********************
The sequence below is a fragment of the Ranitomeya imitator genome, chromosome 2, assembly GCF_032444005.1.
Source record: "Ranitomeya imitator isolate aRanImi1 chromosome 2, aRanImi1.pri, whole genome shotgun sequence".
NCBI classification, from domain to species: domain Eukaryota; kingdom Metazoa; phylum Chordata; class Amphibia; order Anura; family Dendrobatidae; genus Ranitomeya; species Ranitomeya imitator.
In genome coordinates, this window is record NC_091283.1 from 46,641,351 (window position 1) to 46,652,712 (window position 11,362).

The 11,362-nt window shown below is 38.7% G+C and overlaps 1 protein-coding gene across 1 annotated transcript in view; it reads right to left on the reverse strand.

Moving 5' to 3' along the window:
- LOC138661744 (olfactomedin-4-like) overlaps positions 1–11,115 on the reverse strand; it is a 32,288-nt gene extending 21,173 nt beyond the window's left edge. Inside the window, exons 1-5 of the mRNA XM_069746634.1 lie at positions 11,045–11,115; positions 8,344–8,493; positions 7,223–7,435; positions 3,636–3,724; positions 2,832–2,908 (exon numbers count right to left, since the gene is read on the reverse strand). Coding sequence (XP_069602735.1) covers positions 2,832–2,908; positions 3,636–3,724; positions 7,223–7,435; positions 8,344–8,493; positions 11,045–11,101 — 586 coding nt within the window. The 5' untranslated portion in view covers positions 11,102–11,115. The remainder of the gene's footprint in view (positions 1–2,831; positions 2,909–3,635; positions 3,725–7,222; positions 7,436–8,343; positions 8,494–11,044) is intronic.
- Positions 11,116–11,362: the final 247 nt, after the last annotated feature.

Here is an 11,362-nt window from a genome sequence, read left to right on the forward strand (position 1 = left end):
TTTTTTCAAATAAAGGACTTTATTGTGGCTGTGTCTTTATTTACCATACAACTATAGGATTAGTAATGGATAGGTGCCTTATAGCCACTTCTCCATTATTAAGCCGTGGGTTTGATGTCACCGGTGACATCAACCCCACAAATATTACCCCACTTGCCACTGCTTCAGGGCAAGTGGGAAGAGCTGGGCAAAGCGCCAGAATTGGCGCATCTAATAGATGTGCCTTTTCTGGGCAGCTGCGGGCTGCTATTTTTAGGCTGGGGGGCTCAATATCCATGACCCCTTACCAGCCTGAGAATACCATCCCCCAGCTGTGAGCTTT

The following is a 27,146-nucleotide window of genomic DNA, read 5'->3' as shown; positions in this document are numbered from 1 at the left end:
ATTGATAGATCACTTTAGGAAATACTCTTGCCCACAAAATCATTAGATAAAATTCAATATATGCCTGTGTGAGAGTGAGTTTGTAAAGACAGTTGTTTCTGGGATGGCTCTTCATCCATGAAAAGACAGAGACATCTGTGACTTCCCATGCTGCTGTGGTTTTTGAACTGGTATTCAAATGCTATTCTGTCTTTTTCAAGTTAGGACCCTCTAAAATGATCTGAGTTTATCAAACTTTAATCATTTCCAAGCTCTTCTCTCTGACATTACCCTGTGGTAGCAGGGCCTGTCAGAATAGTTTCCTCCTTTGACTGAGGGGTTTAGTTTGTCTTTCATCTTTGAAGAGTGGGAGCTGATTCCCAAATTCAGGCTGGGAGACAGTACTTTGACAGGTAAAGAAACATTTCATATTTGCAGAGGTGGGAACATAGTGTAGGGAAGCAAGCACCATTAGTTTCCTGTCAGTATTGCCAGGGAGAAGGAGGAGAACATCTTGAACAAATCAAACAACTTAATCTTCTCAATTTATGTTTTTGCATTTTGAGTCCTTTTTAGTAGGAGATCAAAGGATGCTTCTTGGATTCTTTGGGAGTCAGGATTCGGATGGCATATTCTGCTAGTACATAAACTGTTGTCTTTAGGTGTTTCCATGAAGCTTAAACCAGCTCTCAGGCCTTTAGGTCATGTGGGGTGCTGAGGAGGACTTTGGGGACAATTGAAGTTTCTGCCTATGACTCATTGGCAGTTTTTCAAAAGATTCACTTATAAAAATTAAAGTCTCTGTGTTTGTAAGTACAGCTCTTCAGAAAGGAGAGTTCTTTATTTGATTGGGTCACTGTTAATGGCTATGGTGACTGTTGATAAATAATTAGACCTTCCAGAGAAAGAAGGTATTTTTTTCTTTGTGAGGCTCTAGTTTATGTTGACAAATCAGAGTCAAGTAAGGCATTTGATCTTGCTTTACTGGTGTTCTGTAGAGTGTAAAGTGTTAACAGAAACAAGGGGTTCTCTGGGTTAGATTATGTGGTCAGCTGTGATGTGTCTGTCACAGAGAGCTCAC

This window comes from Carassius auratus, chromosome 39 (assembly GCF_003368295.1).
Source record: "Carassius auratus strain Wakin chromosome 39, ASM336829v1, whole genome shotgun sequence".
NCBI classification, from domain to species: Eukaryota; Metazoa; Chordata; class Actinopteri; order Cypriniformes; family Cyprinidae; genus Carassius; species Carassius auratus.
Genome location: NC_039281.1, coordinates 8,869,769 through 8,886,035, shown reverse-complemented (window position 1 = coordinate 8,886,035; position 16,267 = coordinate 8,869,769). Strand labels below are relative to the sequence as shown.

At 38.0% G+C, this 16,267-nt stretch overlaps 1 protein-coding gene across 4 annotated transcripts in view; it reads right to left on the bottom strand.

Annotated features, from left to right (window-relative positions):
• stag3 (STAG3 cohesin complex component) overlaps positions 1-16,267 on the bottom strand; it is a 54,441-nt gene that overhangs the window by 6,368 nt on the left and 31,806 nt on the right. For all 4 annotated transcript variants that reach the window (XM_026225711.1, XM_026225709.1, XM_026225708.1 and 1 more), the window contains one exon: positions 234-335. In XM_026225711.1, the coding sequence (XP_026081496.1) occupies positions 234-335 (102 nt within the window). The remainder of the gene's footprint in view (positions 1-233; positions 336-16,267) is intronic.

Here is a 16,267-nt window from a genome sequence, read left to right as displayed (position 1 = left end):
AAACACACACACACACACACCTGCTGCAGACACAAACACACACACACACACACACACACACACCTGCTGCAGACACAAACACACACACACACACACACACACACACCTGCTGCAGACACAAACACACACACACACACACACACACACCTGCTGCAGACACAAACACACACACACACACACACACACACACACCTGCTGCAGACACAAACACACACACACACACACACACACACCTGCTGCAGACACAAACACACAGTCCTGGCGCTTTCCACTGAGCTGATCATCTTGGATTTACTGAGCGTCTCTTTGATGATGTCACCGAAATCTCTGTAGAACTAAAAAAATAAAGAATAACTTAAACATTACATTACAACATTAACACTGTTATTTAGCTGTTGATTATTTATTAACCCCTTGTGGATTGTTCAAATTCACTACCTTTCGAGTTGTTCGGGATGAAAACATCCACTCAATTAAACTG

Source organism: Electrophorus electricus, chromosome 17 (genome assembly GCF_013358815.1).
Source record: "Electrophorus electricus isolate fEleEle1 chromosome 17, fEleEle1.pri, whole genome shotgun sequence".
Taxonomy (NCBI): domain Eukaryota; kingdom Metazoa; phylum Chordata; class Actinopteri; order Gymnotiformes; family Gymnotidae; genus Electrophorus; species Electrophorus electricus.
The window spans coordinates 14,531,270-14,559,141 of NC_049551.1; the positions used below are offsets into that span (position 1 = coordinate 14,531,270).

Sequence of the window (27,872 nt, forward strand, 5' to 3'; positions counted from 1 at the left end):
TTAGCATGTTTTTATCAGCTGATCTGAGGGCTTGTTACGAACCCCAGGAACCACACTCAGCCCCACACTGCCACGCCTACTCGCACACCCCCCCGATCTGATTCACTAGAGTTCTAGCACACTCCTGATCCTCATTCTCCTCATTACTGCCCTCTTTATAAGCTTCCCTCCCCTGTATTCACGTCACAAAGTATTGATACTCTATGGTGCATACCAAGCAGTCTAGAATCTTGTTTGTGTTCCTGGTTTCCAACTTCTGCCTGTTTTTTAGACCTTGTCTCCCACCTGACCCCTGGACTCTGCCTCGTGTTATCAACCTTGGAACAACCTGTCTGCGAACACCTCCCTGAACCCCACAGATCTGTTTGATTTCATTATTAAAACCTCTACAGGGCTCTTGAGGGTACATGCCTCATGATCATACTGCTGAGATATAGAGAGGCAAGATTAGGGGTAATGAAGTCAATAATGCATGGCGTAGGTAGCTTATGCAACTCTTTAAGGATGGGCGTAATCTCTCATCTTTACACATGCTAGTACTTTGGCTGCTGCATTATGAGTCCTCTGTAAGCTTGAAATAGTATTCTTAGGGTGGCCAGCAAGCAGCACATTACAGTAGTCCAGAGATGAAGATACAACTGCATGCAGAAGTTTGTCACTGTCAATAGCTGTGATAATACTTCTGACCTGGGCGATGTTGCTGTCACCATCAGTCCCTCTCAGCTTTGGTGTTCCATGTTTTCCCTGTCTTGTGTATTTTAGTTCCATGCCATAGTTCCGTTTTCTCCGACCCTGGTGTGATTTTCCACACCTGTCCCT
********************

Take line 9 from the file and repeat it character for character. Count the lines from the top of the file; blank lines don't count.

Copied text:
Here is an 11,362-nt window from a genome sequence, read left to right on the forward strand (position 1 = left end):